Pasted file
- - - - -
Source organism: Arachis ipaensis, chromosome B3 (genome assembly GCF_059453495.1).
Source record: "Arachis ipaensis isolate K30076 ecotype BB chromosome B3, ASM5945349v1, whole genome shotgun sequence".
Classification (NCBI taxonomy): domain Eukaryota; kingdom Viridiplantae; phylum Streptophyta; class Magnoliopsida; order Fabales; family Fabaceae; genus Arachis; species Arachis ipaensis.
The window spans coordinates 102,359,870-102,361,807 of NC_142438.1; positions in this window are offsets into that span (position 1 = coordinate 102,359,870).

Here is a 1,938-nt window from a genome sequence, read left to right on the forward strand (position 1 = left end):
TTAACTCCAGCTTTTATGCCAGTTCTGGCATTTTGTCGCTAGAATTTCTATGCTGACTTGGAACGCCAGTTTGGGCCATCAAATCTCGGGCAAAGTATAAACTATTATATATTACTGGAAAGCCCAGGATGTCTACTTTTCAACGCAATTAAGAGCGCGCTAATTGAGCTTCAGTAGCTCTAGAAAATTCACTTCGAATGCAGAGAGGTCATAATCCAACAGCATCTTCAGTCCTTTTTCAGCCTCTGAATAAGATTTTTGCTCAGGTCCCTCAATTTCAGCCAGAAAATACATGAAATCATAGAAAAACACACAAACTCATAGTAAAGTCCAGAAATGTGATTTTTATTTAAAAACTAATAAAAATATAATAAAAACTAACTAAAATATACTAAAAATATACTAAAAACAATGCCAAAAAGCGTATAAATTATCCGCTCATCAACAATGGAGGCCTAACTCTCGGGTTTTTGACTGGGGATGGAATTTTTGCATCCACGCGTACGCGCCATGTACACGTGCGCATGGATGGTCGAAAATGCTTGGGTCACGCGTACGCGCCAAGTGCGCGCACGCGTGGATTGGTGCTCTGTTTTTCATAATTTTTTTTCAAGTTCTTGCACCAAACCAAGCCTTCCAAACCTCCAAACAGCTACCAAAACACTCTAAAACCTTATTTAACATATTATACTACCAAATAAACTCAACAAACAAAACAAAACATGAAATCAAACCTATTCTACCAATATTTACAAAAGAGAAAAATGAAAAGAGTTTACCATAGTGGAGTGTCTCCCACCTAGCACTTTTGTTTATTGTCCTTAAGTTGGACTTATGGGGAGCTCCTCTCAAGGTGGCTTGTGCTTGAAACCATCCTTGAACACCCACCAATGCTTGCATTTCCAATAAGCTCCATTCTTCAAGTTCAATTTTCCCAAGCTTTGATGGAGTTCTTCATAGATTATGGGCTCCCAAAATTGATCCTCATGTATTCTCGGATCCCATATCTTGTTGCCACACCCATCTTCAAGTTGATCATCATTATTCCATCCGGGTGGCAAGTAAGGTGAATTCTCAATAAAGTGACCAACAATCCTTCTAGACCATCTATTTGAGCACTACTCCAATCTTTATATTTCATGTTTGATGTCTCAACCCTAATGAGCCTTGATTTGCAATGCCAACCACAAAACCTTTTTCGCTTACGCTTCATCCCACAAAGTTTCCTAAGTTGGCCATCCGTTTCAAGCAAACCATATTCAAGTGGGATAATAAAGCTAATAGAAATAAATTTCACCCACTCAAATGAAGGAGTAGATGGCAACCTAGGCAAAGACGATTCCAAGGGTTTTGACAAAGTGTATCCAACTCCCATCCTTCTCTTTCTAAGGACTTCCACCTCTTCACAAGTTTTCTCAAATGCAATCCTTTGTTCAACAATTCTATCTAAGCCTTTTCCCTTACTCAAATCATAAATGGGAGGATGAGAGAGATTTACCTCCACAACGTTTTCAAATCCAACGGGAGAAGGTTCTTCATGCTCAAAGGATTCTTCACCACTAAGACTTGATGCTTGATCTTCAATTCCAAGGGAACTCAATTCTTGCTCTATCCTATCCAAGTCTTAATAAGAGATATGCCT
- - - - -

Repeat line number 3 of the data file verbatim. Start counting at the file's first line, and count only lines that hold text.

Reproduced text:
Classification (NCBI taxonomy): domain Eukaryota; kingdom Viridiplantae; phylum Streptophyta; class Magnoliopsida; order Fabales; family Fabaceae; genus Arachis; species Arachis ipaensis.